I don’t want to leave. The sun is warm here. My voice is strong and my eyes have just started opening. How can I leave this behind? I am afraid if it is not stuffed in my face, I will forget these little pieces of understanding. I will forget the things that make me want to be better.

Spending time with the BAMA Kids
Singing at By the River Center for Humanity
Marian sings her song at By the River Center for Humanity
We sing and move with Afriye We-kandodis

Middle School – Alabama Odyssey – Day 6

Day in Montgomery
Legacy Museum
National Memorial for Peace and Justice
Lunch – Filet and Vine
SPLC Memorial
Alabama Statehouse
Equal Justice Initiative
Dinner at Martha’s Place
Retire to 1412 Water Avenue

The Memorial to the Confederacy at the State House was a beautiful place, but thinking of what happened there angered me. So many people with hatred in their hearts stood in the same places as me, but also justice fighters. So I was conflicted.

Embarrassed is not probably what most people would feel, but that is how I felt at the National Memorial for Peace and Justice. I felt that because I couldn’t help myself from thinking that one of my ancestors might have been there and didn’t put a stop to it. Then I started to wonder, if I was there, would I be too afraid to try to stop it, or how would I even stop it. Talking to Eliot really helped me make the connection that what they want is for these 4000+ people to be remembered. And that is what I can do.

There were so many names, too many names, and so many monuments. Walking through the monuments at first was easier physically to look at, but as I kept walking, I had to look up. It became more overwhelming by the second. All of these people died hanging, and I was looking at their memory.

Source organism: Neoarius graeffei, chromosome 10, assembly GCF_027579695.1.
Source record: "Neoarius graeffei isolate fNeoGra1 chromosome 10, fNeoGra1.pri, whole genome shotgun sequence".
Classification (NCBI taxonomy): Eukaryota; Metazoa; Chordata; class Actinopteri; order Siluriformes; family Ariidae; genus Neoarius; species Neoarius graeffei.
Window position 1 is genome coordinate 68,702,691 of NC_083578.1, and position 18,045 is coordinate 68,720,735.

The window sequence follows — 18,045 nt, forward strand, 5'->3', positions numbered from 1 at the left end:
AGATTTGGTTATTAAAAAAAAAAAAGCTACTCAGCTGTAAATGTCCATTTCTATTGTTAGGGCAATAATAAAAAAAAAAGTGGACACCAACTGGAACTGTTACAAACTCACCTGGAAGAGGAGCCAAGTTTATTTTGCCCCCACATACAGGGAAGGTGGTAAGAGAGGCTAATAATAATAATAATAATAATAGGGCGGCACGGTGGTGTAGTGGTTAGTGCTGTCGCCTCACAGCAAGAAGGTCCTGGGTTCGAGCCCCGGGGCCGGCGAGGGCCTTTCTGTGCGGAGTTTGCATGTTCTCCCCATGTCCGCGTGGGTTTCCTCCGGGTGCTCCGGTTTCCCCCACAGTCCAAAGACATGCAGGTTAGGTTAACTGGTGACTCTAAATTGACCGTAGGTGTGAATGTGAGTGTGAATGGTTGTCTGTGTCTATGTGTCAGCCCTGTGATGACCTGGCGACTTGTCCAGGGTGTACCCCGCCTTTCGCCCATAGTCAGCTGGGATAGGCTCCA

There were a lot of times today that I felt very sad. I saw the monuments and the names and I feel that now I’ve seen it, it is realer than ever before. How could our country do such devastating actions?

When we entered [The Legacy Museum] there were a set of videos of people behind bars. What struck me was that at one end there was a women calling for her children, a boy and a girl. At the end of the hall were a girl and a boy, looking for their mama. I wanted so desperately to connect these people.

How Dare I

A burgundy casket hung
A life taker forgotten
How dare I stand upon this ground of so many bodies
And breath the breaths of so many sisters

How dare I forget the faceless names
And meaningless faces
Every Martin Johnson
And Lewis Martin

As the metallic tears stream down
Her face
How dare I?

After a day full of essential but difficult experiences we just needed a romp

Middle School – Alabama Odyssey – Day 5

Church service at Ye Shall Know the Truth Baptist Church
– Reverend Clinton Pettway
Picnic with Mary Lee Bendolph and the folks of Gee’s Bend.
Visit with Charlie Lucas
Retire to 1412 Water Avenue

Breaking down the walls of separation, two communities came together and sang one song. We sang, clapped, cheered, and prayed like we had done it for 100 years.

The service at Ye Shall Know The Truth Baptist Church was beautiful. I really felt the small-town love and history there. I even could feel the Hilltop Middle School’s history there which, though I know that so many other classes have visited Brown Chapel, Kelly Ingram Park, etc., we belonged there.

The picnic was so nice. Being able to go from not knowing anything about each other and no way alike in living to friends in one afternoon is great. It was a nice day to play, chill, and talk and be ourselves. But what you also have to realize, they don’t have it good like us. Although I didn’t play basketball, it seemed like a great way to connect all together. It made me feel a little of what it is like to live in Alabama.

At the picnic, all the kids our age and younger were kind, too. It really makes me think of how different our cultures are. I started having a really nice conversation with one of them and they are all just normal kids like us but they all seemed a bit nicer.